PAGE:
Compared to the short time it took to complete the 55-meter hurdles final, the seconds spent immediately afterward waiting for the results to be posted on the St. Anthony’s High School scoreboard might have felt like an eternity.
Three seniors — Riverhead’s Tyreek Parker, Mount Sinai’s Justin Wei and Farmingdale’s Amir Cambridge — were so close as they lunged forward toward the finish line that it was virtually impossible to tell who had won by the naked eye.
So, unlike the five other finalists in the event at the Long Island Elite Indoor Meet Saturday, Parker veered to his left to get a closer look at the scoreboard. Then, he watched and waited.
It was his best race for the first, probably, 35 meters he’s ran, and he held on at the end and he looked really good.Steve Gevinski
The first thing Parker saw was his name flashed on the screen as the first-place finisher. With that, he let out a yell, throwing an arm through the air.
“It’s a release,” he said.
Boy, that was a close race.
Those first three finished within 0.08 seconds of each other. Parker’s 7.70 seconds was a mere 0.01 seconds ahead of Wei, with Cambridge coming in at 7.78. They were followed by William Floyd senior Michael Muir (7.83), Comsewogue junior Ryan Bailey (7.85) and Smithtown West junior Ryan Tona (7.86).
Parker called the race “intense. I think that’s the definition of what a hurdle race should be. You don’t want it to be easy. You want competition. You want to improve.”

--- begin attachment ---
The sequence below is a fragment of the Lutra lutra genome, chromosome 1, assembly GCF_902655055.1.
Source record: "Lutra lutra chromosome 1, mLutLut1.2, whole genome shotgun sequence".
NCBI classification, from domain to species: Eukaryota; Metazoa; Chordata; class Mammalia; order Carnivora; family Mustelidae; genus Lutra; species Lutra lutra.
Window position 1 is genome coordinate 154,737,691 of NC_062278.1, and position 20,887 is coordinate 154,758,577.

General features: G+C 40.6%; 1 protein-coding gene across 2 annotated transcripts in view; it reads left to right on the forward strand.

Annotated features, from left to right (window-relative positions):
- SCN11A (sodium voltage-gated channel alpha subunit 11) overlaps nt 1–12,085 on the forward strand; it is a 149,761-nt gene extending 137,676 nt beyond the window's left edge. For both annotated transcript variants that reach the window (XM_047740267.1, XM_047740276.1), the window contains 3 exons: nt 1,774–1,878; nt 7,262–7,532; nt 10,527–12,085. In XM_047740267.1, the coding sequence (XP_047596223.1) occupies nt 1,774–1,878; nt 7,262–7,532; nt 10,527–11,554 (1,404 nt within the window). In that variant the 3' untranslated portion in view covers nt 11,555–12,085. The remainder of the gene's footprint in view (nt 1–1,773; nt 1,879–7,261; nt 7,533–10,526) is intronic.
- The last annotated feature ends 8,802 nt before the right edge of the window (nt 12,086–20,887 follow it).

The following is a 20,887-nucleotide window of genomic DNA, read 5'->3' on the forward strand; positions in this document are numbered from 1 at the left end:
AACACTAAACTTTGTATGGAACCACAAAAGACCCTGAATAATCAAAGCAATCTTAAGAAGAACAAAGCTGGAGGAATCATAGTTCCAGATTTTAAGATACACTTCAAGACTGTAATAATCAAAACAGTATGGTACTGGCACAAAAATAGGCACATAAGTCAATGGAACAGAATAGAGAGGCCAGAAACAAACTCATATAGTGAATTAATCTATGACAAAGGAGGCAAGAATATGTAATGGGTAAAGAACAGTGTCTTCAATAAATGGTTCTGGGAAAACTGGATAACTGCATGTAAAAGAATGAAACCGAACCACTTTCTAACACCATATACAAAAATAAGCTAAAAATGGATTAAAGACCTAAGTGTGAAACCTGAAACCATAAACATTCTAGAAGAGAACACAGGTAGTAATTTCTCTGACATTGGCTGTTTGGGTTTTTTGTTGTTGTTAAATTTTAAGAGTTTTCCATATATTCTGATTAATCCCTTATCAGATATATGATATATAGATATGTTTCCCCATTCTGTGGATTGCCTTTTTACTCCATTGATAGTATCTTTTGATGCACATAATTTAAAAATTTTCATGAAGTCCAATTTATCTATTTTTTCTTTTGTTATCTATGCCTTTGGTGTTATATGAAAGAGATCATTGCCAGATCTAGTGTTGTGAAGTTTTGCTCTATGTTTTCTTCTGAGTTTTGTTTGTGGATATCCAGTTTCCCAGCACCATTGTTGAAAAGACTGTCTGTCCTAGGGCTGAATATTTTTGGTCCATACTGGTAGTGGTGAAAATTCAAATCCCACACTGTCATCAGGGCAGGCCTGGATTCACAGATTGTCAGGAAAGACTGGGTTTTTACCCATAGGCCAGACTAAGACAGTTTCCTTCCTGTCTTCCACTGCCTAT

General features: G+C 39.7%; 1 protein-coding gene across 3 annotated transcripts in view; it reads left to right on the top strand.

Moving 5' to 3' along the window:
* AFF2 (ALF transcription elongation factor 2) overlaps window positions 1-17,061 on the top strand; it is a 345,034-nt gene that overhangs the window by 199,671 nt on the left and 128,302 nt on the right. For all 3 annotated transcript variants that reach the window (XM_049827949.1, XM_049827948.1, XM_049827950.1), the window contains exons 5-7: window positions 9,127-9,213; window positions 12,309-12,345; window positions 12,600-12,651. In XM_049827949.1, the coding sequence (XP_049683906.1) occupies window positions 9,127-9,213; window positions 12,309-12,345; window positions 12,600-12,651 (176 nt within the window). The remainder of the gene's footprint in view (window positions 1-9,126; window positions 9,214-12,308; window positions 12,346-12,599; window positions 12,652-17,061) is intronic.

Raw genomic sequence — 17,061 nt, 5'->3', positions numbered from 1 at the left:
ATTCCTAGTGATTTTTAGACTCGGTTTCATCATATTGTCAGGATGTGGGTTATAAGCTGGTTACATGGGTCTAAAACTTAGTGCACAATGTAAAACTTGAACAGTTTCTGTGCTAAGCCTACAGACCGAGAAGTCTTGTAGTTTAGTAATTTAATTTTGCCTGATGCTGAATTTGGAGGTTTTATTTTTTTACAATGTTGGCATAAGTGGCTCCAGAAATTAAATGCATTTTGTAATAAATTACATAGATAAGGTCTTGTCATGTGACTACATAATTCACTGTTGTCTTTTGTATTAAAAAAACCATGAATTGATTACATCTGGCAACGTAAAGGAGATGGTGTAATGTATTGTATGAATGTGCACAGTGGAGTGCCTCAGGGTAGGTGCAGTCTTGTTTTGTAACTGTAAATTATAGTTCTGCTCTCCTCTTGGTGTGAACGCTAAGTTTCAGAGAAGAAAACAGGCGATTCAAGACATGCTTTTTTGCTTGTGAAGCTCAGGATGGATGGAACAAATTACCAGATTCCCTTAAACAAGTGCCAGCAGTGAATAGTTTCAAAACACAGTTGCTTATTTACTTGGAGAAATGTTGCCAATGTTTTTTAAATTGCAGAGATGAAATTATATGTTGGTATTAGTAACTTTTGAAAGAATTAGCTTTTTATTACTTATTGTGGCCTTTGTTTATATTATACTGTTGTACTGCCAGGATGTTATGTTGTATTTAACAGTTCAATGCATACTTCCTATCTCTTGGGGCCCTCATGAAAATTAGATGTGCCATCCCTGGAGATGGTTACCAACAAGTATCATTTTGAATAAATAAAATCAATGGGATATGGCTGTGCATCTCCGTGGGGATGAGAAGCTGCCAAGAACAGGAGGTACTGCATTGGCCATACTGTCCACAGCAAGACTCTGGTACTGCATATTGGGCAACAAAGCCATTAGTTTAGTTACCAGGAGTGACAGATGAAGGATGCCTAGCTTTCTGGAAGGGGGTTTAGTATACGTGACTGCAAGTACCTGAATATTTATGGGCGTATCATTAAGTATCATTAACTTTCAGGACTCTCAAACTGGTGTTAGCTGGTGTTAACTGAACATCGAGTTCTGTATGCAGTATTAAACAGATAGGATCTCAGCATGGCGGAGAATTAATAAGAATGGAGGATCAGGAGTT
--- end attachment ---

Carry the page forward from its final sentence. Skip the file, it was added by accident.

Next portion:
Riverhead’s hurdles coach, Steve Gevinski, watched the race from the stands and couldn’t immediately tell if Parker had won, but said he jumped up and down once he saw Parker’s jubilant reaction.
“That was exciting,” said Gevinski.
Gevinski said Parker shot off to an “outstanding start and he held on at the end. It was his best race for the first, probably, 35 meters he’s ran, and he held on at the end and he looked really good.”
Because of tightness in his left hamstring, there had been concern over Parker racing in the meet, a warmup for his first state meet, which he will compete in next Saturday at Ocean Breeze Athletic Complex in Staten Island.
That hamstring was a worry after the preliminaries when Parker clocked 7.89, taking second in his heat.
“I felt like I hurt it again, so I felt like that was going to hold me back, but I didn’t want it to,” said Parker, wearing a large medal hanging from a blue ribbon, a perfect match to his blue uniform. “I wanted to keep pushing through it.”
Parker said the hamstring was on his mind during warmups and while settling into the starting blocks, but not the actual race. He already had another worry: Wei.
Parker is the Section XI large schools champion. Wei is the Section XI small schools champion. Wei had taken first place to Parker’s second in the state qualifying meet Feb. 10.
Although the 55 hurdles require tunnel vision, Parker was well aware of Wei’s presence, especially down the final stretch.
“By far, he’s definitely, if not one of the best here — I’ll give him that — he is the best,” Parker said. “When I saw him in that lineup, him right there, right next to me, as soon as I saw him right here, catching up on me, it’s that feeling that wanted me to push myself even more.”
Gevinski said: “These are the best of the best, really, Suffolk County and Nassau County. So, we’re really proud of [Parker]. He’s right there for the state championship next week. Anything can happen.”
Notes. Riverhead junior Michael Burns was 15th in the 1,600 meters. His time was 4:59.90.